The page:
She continued to operate at the hospitals and retained her privileges there, but Stanford now paid herself. “That first year,” she says, “I made no money at all, because my startup costs took all the income I made from being a surgeon. But because I had my concierge business, I was sustainable.”
Stanford also kept her accounts with the insurers and diagnostic companies—so when the pandemic struck in early 2020, she had access to testing kits and labs to process them. Initially though, kits were tough to get, so Stanford called her physician friends. “I scooped up all of their kits,” she says, “and then, through my portal of my concierge business, I gave people the link and told them to go online and register if they wanted a test. And that's how we got started.”
At first, the crew went door to door. “Then it got to be too big,” Stanford says. “We spent too much time driving all over the city. We realized we could move each testing site, but it needed to be in the communities. So we started with churches. The first day we tested 15, the next day 150, the third day 400 people, and that's where we've been ever since April.”
Full Circle and Further
Despite the extraordinary challenges posed by this pandemic, Stanford wasn’t unprepared, as she drew on past experience—especially her work with Will Smith.
“Working with Will,” she says, “because he's never in one place, wherever we went we basically had to build an entire hospital. That, and doing mission trips in Haiti, I believe is what prepared me for this.”
Stanford’s mother has even come out of retirement to join the team. “She’s just the best,” Stanford says, her smile beaming. “I needed someone because people were calling for their results and we were out in the field. My mom wanted to be out volunteering, and I was like, ‘No, you're high risk. You can't be out.’ So she answers my phones three days a week, and it's really good having her there.”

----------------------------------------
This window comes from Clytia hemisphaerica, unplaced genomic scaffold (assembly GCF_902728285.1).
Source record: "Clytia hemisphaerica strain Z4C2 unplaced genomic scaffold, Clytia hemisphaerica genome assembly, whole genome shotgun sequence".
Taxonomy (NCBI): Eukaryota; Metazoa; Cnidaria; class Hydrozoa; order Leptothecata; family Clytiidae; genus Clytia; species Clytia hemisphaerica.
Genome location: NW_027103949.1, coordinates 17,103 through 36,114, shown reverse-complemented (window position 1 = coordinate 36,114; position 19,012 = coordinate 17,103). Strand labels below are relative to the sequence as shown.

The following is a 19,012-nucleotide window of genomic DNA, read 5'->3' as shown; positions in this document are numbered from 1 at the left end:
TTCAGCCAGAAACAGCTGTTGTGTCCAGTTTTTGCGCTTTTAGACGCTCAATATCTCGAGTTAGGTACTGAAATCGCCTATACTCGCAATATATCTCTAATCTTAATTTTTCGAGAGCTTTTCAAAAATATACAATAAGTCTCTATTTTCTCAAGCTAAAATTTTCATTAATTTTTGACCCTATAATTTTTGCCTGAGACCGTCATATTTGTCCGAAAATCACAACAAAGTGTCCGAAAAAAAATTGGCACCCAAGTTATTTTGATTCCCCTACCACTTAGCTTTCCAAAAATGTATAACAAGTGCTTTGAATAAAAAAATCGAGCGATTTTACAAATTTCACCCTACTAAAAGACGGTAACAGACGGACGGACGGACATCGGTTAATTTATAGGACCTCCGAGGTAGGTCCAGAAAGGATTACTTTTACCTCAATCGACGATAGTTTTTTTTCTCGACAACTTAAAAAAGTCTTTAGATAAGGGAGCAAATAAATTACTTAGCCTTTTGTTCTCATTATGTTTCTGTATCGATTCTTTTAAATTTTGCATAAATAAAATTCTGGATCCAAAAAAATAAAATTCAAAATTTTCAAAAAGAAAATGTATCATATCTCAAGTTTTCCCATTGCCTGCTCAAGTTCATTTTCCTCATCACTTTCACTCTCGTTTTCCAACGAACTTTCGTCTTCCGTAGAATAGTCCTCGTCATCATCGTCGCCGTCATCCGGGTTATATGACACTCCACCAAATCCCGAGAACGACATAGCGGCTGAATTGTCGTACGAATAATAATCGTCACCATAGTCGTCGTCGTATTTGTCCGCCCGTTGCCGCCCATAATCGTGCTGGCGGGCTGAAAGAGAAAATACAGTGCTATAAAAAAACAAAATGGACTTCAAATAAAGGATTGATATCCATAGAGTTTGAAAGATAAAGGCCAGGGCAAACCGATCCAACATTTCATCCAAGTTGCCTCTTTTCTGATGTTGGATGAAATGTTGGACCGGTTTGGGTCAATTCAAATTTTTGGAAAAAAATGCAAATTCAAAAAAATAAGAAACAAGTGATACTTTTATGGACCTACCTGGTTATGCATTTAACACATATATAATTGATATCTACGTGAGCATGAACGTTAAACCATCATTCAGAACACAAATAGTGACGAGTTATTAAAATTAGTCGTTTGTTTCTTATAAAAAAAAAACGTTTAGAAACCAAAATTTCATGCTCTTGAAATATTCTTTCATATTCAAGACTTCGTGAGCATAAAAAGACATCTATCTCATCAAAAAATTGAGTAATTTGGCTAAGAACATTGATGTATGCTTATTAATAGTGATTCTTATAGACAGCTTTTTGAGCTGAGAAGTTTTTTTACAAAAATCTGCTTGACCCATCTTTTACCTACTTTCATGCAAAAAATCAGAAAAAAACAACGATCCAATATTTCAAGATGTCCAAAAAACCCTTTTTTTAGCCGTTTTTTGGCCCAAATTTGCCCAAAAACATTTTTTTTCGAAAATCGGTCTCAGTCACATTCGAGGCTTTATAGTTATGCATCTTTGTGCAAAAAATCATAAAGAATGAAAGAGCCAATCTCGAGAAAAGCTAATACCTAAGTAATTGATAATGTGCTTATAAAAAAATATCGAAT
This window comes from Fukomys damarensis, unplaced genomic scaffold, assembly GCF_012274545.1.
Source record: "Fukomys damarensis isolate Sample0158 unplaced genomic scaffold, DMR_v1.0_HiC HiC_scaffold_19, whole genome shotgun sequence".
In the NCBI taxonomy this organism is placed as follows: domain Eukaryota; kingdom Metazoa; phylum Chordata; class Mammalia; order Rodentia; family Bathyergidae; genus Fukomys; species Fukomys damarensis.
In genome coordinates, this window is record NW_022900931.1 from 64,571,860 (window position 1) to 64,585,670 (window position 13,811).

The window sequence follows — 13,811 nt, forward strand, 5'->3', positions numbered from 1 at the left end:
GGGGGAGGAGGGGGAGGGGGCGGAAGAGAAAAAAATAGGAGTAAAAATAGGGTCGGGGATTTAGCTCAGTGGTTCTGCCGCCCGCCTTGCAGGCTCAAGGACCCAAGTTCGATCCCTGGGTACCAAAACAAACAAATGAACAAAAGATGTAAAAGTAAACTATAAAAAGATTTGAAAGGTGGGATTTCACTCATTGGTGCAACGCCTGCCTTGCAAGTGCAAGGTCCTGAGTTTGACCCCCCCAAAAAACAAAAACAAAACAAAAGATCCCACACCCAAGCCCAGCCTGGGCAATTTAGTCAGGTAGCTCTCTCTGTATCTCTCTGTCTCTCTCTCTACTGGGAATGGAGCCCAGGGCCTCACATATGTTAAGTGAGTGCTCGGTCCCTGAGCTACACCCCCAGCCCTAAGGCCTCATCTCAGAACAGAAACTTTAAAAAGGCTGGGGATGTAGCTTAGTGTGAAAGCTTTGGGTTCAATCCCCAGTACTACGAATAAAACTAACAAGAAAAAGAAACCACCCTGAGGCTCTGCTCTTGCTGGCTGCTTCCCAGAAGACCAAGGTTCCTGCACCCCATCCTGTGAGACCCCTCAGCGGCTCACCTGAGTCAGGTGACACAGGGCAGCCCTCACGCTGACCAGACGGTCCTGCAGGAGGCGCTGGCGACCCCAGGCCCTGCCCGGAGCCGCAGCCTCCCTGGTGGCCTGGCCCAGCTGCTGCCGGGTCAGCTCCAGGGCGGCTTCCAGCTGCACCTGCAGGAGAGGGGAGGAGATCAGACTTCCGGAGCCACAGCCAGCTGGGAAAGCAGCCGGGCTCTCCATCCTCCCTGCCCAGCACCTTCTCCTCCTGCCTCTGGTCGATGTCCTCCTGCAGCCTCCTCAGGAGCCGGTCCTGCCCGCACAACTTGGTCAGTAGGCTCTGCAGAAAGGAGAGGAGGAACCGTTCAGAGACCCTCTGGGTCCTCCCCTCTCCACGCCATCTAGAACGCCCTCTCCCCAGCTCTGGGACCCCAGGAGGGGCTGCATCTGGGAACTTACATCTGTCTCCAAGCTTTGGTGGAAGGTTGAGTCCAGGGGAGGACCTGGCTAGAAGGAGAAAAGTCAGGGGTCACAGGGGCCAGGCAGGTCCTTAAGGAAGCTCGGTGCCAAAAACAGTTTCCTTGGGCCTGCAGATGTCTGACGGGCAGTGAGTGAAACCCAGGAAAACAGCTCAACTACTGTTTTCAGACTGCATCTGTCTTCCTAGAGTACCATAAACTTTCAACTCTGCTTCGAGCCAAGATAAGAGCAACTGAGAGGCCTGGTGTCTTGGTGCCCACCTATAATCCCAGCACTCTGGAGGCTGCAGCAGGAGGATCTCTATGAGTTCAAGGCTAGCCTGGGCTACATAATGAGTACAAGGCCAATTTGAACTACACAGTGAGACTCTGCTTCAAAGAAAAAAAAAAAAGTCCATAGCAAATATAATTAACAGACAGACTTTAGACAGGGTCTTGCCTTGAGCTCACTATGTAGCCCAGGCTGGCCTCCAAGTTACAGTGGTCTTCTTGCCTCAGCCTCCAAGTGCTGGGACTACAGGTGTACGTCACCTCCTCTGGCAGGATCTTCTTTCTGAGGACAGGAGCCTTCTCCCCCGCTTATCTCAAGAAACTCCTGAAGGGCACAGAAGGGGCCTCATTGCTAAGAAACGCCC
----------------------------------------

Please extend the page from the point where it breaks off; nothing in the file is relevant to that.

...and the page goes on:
With the pandemic showing no sign of easing, Stanford and her crew are rolling full speed ahead—and she isn’t showing any sign of easing, either.
“I believe that I have to see this through,” she says. “Period. When there's a vaccine, people are going to come to me, and I want to be a trusted voice and a trusted leader in underrepresented groups—that they know I'm going to tell them the truth. I don't have any ulterior motive. I'm here because I want to be here. And when you don't have any other agendas, you can speak truth to people.”
Looking past the pandemic, Stanford says she will continue working toward better, barrier-free health care in her community.
“I would like to have a Black Doctors Consortium Center for Health Equity,” she says, “to provide access and empathy and action, even teach people how to care for folks that don't look like them. I’d do a free clinic where folks could get their medications reviewed, get a second opinion. If they didn't have health care coverage or an insurance card, they could still get good care from board-certified specialists.”
Although African Americans represent 13 percent of the U.S. population, according to the American Medical Association they comprise only 4.8 percent of the nation’s practicing physicians, and in those numbers Stanford sees a bigger problem than just disparity.
“We know that African Americans, when cared for by African American physicians, tend to have better health outcomes,” she explains, “because there's a cultural competence that exists, a shared experience. How can we expect patients to follow a treatment regimen if we don't check to make sure they have access to what we’re prescribing? It's not just making a recommendation, but asking the next question—and that comes from there being more Black doctors.”
So when she’s not out in the streets testing for COVID, Stanford is applying for grants to make her center a reality. “I believe it will happen,” she says. “It's a lot, but I'm committed to it.”
Stanford is surely a pathfinder, a trailblazer, and above all true to her own vision.
“You have to set your own bar,” she says. “No one's going to know everything you can achieve but you.”
For her work with the Black Doctors COVID-19 Consortium, she has even been featured on CNN, CBS This Morning, Good Morning America, and Global Citizen—just to name a few.
But when it comes up she simply smiles and says humbly, “I think it speaks to the fact that when you're doing the work for the right reasons, opportunities will come to you.”